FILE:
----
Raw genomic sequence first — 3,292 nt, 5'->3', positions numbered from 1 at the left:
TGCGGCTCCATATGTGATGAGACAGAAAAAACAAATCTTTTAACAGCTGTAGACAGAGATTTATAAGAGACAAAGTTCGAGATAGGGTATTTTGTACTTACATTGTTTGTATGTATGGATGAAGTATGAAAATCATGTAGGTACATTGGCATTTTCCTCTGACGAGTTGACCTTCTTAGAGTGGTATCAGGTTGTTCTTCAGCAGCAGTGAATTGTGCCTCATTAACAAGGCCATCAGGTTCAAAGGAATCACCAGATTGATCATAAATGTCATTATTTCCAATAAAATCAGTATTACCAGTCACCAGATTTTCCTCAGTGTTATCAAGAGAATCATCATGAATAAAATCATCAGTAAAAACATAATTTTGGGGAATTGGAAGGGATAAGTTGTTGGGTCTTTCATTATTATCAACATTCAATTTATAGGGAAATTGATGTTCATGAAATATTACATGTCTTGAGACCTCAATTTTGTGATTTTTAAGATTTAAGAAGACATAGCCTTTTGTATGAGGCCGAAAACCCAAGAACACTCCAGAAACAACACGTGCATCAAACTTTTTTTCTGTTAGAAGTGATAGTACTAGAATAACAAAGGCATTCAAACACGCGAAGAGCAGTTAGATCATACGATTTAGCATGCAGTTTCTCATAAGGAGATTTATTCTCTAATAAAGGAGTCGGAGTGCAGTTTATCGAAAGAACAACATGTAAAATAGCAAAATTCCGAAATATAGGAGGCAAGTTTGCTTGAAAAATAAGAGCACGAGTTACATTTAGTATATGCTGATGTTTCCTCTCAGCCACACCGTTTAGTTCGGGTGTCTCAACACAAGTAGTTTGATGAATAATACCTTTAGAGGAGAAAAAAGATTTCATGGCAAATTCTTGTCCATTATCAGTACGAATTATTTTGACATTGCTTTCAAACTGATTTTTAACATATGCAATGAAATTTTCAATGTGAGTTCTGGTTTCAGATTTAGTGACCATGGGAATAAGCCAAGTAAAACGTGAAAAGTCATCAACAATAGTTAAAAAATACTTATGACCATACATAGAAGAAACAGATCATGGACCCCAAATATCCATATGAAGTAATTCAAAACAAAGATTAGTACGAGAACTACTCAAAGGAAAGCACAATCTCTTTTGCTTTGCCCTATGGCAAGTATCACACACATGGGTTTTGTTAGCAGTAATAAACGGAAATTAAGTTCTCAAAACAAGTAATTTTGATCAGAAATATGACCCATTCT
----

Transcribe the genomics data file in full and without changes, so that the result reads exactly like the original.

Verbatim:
Raw genomic sequence first — 3,292 nt, 5'->3', positions numbered from 1 at the left:
TGCGGCTCCATATGTGATGAGACAGAAAAAACAAATCTTTTAACAGCTGTAGACAGAGATTTATAAGAGACAAAGTTCGAGATAGGGTATTTTGTACTTACATTGTTTGTATGTATGGATGAAGTATGAAAATCATGTAGGTACATTGGCATTTTCCTCTGACGAGTTGACCTTCTTAGAGTGGTATCAGGTTGTTCTTCAGCAGCAGTGAATTGTGCCTCATTAACAAGGCCATCAGGTTCAAAGGAATCACCAGATTGATCATAAATGTCATTATTTCCAATAAAATCAGTATTACCAGTCACCAGATTTTCCTCAGTGTTATCAAGAGAATCATCATGAATAAAATCATCAGTAAAAACATAATTTTGGGGAATTGGAAGGGATAAGTTGTTGGGTCTTTCATTATTATCAACATTCAATTTATAGGGAAATTGATGTTCATGAAATATTACATGTCTTGAGACCTCAATTTTGTGATTTTTAAGATTTAAGAAGACATAGCCTTTTGTATGAGGCCGAAAACCCAAGAACACTCCAGAAACAACACGTGCATCAAACTTTTTTTCTGTTAGAAGTGATAGTACTAGAATAACAAAGGCATTCAAACACGCGAAGAGCAGTTAGATCATACGATTTAGCATGCAGTTTCTCATAAGGAGATTTATTCTCTAATAAAGGAGTCGGAGTGCAGTTTATCGAAAGAACAACATGTAAAATAGCAAAATTCCGAAATATAGGAGGCAAGTTTGCTTGAAAAATAAGAGCACGAGTTACATTTAGTATATGCTGATGTTTCCTCTCAGCCACACCGTTTAGTTCGGGTGTCTCAACACAAGTAGTTTGATGAATAATACCTTTAGAGGAGAAAAAAGATTTCATGGCAAATTCTTGTCCATTATCAGTACGAATTATTTTGACATTGCTTTCAAACTGATTTTTAACATATGCAATGAAATTTTCAATGTGAGTTCTGGTTTCAGATTTAGTGACCATGGGAATAAGCCAAGTAAAACGTGAAAAGTCATCAACAATAGTTAAAAAATACTTATGACCATACATAGAAGAAACAGATCATGGACCCCAAATATCCATATGAAGTAATTCAAAACAAAGATTAGTACGAGAACTACTCAAAGGAAAGCACAATCTCTTTTGCTTTGCCCTATGGCAAGTATCACACACATGGGTTTTGTTAGCAGTAATAAACGGAAATTAAGTTCTCAAAACAAGTAATTTTGATCAGAAATATGACCCATTCT